E.G. There are still 23 (plus?, my cancer med fogs my brain at times, it might be 24, but it’s no less than 23) – A US record of concentrated SuperFund Sites – as of yet still toxic Superfund sites residing in Silicon Valley alone (99%.99+- in Santa Clara County alone).

    05/09/14 Palo Alto company tackles toxic plumes – New application by Terradex maps out contaminated sites, cleanup efforts

    The murky and complex topic of groundwater contamination has been a hot one in cities like Palo Alto, where a toxic plume under what is known as the “Hewlett Packard-Varian site” in the Stanford Research Park raises perpetual concerns about new developments. And in Mountain View, contamination has been found under an industrial site around North Whisman Road, a legacy left by computer companies that occupied the site in the 1970s. Groundwater in both cities contain trichloroethylene (TCE), a chemical that has been deemed a carcinogen by the Environmental Protection Agency.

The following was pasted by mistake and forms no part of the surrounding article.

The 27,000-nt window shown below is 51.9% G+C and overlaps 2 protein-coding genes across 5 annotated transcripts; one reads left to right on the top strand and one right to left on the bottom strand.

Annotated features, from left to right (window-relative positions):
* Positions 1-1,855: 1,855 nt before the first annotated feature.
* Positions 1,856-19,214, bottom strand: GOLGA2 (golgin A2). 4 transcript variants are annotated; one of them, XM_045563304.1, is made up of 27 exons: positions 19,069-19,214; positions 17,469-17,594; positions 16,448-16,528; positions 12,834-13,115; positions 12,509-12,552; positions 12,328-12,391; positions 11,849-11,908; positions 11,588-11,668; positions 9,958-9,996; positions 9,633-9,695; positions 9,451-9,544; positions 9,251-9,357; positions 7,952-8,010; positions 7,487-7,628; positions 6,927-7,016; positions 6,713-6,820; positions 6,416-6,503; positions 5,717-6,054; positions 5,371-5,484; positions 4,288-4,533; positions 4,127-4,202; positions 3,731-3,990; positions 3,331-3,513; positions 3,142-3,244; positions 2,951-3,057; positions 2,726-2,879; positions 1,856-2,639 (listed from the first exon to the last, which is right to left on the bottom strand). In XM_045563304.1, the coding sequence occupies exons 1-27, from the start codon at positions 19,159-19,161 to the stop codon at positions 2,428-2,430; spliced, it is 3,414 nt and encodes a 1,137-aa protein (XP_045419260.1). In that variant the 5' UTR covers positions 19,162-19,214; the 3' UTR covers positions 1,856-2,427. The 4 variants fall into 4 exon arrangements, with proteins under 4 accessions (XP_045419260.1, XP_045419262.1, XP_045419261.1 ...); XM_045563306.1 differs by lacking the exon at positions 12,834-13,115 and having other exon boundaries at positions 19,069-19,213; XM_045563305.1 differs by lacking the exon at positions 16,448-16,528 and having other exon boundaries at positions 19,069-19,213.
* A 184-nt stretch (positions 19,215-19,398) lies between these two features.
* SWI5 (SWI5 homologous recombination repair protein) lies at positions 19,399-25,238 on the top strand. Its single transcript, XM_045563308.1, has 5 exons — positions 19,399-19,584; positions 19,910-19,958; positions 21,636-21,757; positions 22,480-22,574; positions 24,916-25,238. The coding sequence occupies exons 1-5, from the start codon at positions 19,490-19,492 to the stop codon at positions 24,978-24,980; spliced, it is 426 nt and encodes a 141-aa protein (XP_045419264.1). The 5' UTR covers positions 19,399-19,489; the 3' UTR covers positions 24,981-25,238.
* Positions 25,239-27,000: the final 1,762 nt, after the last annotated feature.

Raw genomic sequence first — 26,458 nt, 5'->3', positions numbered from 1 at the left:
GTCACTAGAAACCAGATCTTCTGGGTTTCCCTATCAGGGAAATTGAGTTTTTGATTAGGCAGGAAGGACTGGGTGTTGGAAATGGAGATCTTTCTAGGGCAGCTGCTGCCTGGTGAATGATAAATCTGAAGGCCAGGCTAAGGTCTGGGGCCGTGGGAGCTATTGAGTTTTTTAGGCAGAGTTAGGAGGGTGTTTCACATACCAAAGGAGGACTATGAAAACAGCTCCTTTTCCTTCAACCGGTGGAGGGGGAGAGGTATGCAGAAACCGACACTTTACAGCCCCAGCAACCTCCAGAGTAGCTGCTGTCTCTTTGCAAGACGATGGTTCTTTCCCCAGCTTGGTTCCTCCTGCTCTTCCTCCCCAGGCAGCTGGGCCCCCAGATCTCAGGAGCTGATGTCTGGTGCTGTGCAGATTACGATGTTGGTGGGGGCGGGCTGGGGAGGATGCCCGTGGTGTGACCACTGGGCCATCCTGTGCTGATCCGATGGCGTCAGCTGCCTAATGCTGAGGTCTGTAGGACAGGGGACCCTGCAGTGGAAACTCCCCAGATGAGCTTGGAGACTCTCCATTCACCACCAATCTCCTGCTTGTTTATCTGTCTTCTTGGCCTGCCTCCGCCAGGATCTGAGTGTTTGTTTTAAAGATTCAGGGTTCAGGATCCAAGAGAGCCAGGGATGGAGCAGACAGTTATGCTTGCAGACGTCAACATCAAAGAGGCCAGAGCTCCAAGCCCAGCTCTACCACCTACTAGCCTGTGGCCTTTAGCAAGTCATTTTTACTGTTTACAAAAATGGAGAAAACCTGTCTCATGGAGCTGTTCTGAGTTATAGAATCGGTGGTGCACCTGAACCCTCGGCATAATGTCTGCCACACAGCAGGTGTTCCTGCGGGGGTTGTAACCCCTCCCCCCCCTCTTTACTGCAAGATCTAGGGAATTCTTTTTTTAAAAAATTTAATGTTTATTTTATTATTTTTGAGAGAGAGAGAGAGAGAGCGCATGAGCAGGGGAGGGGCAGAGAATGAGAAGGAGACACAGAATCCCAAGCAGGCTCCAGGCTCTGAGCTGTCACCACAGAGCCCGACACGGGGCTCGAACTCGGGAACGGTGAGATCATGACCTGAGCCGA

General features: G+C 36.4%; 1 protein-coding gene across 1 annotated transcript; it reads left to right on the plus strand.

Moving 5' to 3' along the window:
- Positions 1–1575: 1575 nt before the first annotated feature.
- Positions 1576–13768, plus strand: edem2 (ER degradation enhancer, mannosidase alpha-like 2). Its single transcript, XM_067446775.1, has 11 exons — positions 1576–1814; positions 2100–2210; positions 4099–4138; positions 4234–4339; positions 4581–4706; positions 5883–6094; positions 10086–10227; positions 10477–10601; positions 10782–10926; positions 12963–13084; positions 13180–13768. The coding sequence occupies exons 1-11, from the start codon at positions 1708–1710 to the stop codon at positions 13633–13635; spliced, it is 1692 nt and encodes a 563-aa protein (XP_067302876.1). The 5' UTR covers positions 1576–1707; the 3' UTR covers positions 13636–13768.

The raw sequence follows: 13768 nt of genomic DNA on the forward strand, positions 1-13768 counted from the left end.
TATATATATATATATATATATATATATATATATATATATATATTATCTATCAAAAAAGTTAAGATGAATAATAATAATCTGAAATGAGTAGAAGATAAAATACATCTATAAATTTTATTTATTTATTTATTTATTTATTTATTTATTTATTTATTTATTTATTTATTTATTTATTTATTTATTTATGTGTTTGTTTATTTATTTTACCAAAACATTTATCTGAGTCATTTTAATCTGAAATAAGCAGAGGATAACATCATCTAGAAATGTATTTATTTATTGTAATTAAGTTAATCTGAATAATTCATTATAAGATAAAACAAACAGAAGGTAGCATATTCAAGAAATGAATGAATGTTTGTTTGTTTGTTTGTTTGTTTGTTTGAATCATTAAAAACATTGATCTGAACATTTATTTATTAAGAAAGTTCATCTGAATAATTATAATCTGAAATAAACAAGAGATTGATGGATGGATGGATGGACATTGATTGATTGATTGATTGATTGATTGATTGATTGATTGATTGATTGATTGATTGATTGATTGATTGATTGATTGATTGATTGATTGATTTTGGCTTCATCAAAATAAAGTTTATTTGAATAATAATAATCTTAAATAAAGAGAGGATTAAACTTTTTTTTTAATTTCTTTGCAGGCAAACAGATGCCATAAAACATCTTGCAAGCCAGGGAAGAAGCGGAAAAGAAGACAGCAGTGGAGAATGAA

Though regulatory agencies have long detailed the potential harm of TCE, including neurological and reproductive, the information about specific Silicon Valley cities isn’t easy for a layman to find. Data about these underground contaminants are dispersed throughout dozens of different databases, Wenzlau said, making it difficult for city officials and residents to access and understand the information. This, in turn, makes it hard for cleanup efforts to generate momentum.

    Is anyone under the illusion that Larry Page and Sergey Brin (in the Google Toxic Plume instance) spend 40 hours a week in these places, versus finding a bargain in knowing how toxic they still were (Zuckercreep found his bargain in the majority Black and Hispanic neighborhoods Facebook is centered between and is every bit as toxic as Page and Brin):

    “Over the past 30 years, industry has transformed to new office parks hosting businesses like Google and Facebook, … vulnerable to carcinogenic vapors from shallow contaminated groundwater plumes from legacy businesses.”